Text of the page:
Back in the day when we were working stiffs, my husband and I enjoyed Sundays as a day of rest. It was our habit to settle with a mug of coffee and several muffins, sided with fruit, and enjoy a leisurely read of three (!) Sunday papers: the LA Times, The Orange County Register, and The Wall Street Journal.
Filled with colorful cartoons, the Funnies were my first read, while my husband dashed for the Sports pages. While he went on to the front page and opinion sections, I perused the Travel section, traveling the world over hills and dales and oceans in my dreams. These pages, too, had full color photos to entice. I made lists and booked many trips in my mind. When we selected our one trip abroad/year, we were often able to nab ‘firsts’ such as seeing the Renaissance paintings that were discovered in the bowels of the Hermitage Museum in St. Petersburg, Russia and the opening of the newly-refurbished tomb of Neferarti, King Ramses’ favorite wife, in Egypt.
In the last decade print papers have faltered as social media became many people’s news source. Opinion and immediacy replaced the thoughtful filters of journalism. People became influenced by the ribald flavors of anger of absolute bias… There was a paper shortage… On and on, the tribal drum of newspaper bankruptcies and closings have cut the guts from our beloved tradition.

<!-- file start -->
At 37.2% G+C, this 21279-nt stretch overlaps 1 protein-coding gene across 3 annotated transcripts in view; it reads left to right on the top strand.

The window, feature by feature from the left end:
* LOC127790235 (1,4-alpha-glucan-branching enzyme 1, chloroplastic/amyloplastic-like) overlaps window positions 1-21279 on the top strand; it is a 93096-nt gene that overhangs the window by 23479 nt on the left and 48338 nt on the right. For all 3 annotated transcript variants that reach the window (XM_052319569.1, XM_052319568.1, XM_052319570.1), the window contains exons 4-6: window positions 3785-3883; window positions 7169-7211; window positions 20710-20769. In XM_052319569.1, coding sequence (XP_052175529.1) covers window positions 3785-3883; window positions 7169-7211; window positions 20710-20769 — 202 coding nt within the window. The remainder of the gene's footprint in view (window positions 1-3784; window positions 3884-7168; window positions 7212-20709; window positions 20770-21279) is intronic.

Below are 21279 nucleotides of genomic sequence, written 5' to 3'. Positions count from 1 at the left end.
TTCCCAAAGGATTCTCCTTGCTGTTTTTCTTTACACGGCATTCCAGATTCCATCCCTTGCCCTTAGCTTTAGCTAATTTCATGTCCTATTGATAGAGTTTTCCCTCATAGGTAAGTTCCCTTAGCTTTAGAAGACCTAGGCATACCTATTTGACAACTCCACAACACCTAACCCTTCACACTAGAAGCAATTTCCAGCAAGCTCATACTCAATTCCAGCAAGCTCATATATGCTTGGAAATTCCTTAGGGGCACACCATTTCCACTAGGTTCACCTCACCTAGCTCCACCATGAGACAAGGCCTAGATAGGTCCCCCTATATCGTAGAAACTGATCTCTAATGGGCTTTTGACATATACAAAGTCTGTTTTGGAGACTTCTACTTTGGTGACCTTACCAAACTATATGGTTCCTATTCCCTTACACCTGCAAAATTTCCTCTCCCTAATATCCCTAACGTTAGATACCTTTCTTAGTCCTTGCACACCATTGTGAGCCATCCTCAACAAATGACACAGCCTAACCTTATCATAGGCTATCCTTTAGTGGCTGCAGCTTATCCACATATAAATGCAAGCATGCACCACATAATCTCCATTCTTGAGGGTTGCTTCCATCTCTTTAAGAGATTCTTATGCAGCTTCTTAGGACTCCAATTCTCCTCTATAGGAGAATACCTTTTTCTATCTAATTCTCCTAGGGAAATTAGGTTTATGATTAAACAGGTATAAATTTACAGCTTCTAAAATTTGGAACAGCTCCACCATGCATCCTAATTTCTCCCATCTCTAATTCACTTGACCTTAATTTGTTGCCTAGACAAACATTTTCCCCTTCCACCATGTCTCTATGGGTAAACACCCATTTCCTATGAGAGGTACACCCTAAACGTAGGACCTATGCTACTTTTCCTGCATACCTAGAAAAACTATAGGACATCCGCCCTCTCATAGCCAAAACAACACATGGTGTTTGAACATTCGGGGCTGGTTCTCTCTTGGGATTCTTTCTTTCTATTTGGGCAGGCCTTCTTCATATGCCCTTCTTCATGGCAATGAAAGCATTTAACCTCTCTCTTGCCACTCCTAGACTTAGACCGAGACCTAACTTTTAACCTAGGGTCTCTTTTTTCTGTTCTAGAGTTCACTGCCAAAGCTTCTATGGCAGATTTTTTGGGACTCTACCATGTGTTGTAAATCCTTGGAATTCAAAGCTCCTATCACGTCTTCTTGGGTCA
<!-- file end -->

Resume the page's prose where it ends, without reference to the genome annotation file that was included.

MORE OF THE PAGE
Then came the insidious threat of COVID, a virus that ruled the world. With many people frightened and forced into home stays, travel became yesterday’s pleasure. My beloved Travel Section was gone.
But soon enough, my husband and I began to binge watch travel shows on tv. Rick Steves carried us to Europe and Huell Howser carted us around California. While not exactly the same as in-person travel, these vibrant guys enthused about the places they visited and carried us along with them.
We got by.
But in the last few months, the travel sections in all three of our Sunday papers have been inching back. Color photos were huge, the writing alluring, and we allowed ourselves to think beyond Puerto Backyarda.
We called our longtime travel agent. He was as thrilled as we were to book us a trip… his agency had faltered alarmingly and he had a family – and an ego – to feed. He adored his clients, too, and was happy to hear that we’d all made it through the pandemic alive. Something to celebrate!
Guess where we are going, peeps?